As you can probably tell from my previous posts, I'm quite fascinated by shows that get retooled, especially when the retool happens in the second or third season. When a show gets overhauled late in its run, it's not as interesting, because those are usually done to cope with the departures of key cast members. What I'm talking about is what happens when a relatively new shows changes the cast, the setting, and even the premise. The idea is always that the show has the potential to be a hit, but to do so, it needs to add certain elements that will theoretically make it more appealing.
The thing is, this almost never actually works. The viewers they gain from the new setting or new demographic appeal almost never outweigh the viewers they drive away by changing everything so quickly. It worked with Newhart, but Newhart's retool happened very gradually; the new characters and new setting weren't all introduced in the same episode, and it took over a year for all the changes to be implemented. That helped regular viewers get used to the changes while bringing in new viewers. But when a show starts a new season and the sets are different, the supporting cast is different, the style is different -- I'm not saying it never works, but it certainly has a high probability of disaster.
So what is your nomination for the worst of these retools, either in terms of how bad the changes were, or just how stupid an idea it was to change the show? The classic example, of course, is Mork and Mindy, because as was explained in comments to another post, ABC and Paramount took a huge hit show and retooled it into a much less popular show.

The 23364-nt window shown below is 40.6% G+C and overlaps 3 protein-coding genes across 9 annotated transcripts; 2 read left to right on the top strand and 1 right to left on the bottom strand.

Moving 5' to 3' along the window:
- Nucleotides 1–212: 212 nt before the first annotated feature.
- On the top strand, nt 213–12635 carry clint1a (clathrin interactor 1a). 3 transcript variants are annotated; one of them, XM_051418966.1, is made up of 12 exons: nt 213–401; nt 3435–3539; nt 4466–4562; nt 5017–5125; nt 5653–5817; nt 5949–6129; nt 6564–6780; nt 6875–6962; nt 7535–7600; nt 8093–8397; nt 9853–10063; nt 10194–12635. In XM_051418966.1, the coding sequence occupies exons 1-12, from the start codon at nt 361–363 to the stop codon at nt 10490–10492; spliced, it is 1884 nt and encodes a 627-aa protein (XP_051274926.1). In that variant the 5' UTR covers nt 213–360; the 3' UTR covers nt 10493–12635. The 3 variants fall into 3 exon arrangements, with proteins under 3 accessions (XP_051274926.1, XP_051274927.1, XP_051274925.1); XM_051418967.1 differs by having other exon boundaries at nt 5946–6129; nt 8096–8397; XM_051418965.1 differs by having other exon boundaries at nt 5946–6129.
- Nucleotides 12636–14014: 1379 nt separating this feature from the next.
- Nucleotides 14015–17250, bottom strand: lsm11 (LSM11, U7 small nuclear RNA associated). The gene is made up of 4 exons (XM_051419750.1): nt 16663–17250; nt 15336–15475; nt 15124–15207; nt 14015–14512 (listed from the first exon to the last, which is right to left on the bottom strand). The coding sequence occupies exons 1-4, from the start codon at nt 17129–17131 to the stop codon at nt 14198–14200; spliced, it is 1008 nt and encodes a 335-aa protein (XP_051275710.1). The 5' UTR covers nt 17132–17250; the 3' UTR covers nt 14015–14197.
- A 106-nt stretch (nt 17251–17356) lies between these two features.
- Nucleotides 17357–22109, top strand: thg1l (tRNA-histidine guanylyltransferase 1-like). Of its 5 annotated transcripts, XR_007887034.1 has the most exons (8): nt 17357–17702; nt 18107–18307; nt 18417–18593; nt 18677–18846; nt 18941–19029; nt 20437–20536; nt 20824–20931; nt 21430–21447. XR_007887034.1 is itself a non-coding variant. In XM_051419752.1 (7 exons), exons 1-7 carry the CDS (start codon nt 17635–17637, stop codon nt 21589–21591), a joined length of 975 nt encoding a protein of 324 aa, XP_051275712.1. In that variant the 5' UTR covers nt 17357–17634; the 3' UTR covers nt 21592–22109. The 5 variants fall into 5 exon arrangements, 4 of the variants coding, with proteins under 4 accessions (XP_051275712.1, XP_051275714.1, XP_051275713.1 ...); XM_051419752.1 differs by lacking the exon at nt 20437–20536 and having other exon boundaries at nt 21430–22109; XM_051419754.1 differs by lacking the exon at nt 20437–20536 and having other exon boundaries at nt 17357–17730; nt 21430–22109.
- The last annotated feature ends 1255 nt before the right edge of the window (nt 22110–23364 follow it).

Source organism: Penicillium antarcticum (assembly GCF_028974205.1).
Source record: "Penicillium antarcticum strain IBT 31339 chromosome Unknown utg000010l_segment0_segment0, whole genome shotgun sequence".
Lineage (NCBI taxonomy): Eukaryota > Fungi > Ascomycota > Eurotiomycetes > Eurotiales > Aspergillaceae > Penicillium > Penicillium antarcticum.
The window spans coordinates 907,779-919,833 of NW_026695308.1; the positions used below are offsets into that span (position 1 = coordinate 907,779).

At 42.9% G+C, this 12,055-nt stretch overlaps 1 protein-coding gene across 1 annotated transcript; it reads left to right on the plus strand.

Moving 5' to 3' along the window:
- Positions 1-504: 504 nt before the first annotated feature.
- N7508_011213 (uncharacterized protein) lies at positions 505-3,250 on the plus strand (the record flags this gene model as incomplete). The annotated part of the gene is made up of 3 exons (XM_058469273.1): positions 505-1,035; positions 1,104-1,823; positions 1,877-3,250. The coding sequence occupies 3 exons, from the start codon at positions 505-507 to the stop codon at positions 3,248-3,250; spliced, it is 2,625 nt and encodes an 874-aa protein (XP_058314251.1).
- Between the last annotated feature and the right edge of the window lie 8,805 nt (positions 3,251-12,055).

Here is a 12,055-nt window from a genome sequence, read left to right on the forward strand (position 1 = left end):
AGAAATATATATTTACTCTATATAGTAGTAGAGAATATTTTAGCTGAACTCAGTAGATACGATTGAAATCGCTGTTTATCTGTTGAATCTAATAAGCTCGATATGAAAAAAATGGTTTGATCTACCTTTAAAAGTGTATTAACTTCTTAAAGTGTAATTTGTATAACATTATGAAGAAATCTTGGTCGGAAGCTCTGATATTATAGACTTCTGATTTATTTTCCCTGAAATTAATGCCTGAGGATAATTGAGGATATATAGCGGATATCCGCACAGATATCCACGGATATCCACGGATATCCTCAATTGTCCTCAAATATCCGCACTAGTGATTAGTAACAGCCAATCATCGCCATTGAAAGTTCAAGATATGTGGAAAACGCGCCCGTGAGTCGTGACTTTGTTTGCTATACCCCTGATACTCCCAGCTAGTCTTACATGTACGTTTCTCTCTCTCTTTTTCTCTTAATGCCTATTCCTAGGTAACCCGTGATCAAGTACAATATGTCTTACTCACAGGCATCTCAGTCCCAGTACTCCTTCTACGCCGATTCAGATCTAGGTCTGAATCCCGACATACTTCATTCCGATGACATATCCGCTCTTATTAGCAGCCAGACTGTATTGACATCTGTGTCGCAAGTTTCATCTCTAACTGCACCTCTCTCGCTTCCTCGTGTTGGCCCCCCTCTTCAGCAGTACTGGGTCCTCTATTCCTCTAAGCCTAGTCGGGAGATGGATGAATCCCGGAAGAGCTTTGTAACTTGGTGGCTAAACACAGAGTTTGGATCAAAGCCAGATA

But I think another retool from the same era may be even worse: Buck Rogers in the 25th Century. You'll recall that the first season of this Glen Larson production was the cheesiest thing ever: bad '70s fashions in the future, an annoying robot sidekick (voiced by Mel Blanc, who didn't even bother to make up an actual voice for the character; that was basically just his real voice), and lots of space T&A. But it combined everything people liked in the late '70s and early '80s: cornball humor, action, robots, sci-fi, and jiggle TV. The abbreviated second season had a serious and depressing setting, serious and depressing plots, a serious and depressing supporting cast, and few female guest stars. I'm not saying Buck Rogers was a good show in its first season, though it was better than the second. What I'm saying is that I don't understand the logic: how did anyone think the show would get more popular if they included less humor, action and sex appeal? It would be like retooling Star Trek to make Kirk suicidal and celibate, and replacing every member of the crew with that alien from the Filmation cartoon.